Comaroff, J., & Comaroff, J. L. (2015). Theory from the South: Or, how Euro-America is evolving toward Africa. Routledge.

Connell, Raewyn (2007): Southern Theory. The global dynamics of knowledge in social science.Cambridge: Polity Press.

Cooke, Bill/Kothari, Uma (2001): Participation: The New Tyranny? London: Zed Books.

De Wet, Chris (ed.) (2006): Development-Induced Displacement. Problems, Policies, and People. New York: Berghahn.

Duflo, Esther/Banerjee, Abhijit/Glennerster, Rachel/Kinnan, Cynthia G. (2013): The miracle of microfinance? National Bureau of Economic Research, Working Paper 18950.

Easterly, William (2013): The Tyranny of Experts. Economists, Dictators, and the Forgotten Rights of the Poor. New York: Basic Books.

Eriksson Baaz, Maria (2005): The Paternalism of Partnership. A Postcolonial Reading of Identity in Development Aid. London: Zed books.

Escobar, Arturo (2012): Encountering Development. The Making and Unmaking of the Third World. 2nd ed. Princeton: Princeton University Press.

Fam, Dena/Palmer, Jane/Riedy, Chris/Mitchell, Cynthia (eds) (2017): Transdisciplinary Resarch and Practice for Sustainability Outcomes. London: Routledge.

Ferguson, James (1994): The Anti-Politics Machine. ‚Development‘, Depoliticization and Bureaucratic Power in Lesotho. Minneapolis: Minnesota University Press.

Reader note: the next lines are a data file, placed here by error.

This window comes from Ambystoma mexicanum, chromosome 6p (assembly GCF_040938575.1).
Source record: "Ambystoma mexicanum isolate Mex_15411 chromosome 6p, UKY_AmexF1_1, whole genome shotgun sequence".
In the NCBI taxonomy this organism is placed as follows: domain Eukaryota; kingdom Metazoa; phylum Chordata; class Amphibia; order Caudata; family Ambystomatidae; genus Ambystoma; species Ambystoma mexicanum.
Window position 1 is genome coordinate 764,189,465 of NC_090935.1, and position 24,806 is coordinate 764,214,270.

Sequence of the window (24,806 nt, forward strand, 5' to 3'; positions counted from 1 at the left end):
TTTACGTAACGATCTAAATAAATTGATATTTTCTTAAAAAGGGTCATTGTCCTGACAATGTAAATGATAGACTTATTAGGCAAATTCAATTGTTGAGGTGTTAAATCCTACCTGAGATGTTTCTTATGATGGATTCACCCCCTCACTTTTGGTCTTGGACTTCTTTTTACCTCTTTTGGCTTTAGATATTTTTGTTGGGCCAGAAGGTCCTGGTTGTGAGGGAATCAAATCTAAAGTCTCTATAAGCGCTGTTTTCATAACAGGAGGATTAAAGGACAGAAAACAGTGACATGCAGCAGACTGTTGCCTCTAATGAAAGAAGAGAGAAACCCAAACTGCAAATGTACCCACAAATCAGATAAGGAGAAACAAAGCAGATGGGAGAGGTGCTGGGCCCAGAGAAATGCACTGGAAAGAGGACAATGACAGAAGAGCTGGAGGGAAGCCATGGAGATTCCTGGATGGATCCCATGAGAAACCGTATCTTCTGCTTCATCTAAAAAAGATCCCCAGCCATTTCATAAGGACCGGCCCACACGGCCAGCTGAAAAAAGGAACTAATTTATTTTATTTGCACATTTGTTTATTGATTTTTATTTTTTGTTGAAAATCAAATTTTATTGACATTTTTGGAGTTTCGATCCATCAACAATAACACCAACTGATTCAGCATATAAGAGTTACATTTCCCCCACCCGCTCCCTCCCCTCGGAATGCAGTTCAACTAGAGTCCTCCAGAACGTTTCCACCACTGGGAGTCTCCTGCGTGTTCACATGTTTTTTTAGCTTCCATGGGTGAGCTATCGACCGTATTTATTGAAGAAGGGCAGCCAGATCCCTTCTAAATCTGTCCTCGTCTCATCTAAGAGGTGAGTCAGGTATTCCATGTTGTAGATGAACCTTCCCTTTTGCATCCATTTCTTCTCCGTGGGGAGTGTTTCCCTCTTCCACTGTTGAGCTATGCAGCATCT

Fox, Jonathan/Brown, L. David (eds) (1998): The Struggle for Accountability. The World Bank, NGOs, and Grassroots Movements. Cambridge: MIT Press.

Gold, S., Trautrims, A., Trodd, Z. (2015) Modern slavery challenges to supply chain management. Supply Chain Management: An International Journal, 20 (5), 485-494.

Hirsch Hadorn, Gertrude/Hoffmann-Riem, Holger/Biber-Klemm, Susette/Grossenbacher-Mansuy, Walter/Joye, Dominique/Pohl, Christian/Wiesmann, Urs/Zemp, Elisabeth (eds) (2008): Handbook of Transdisciplinary Research. Springer.

Hickey, Samuel/Mohan, Giles (eds) (2004): Participation: from tyranny to transformation? Exploring new approaches to participation in development. London: Zed Books.

Kabeer, Naila (1994): Reversed Realities. Gender Hierarchies in Development Thought. London: Verso.

Kothari, Ashish/Salleh, Ariel/Escobar, Arturo/Demaria, Federico/Acosta, Alberto (eds) (2019): Pluriverse: A Post-Development Dictionary. New Delhi: Tulika Books.

Li, Tania Murray (2007): The Will to Improve. Governmentality, Development, and the Practice of Politics. Durham: Duke University Press.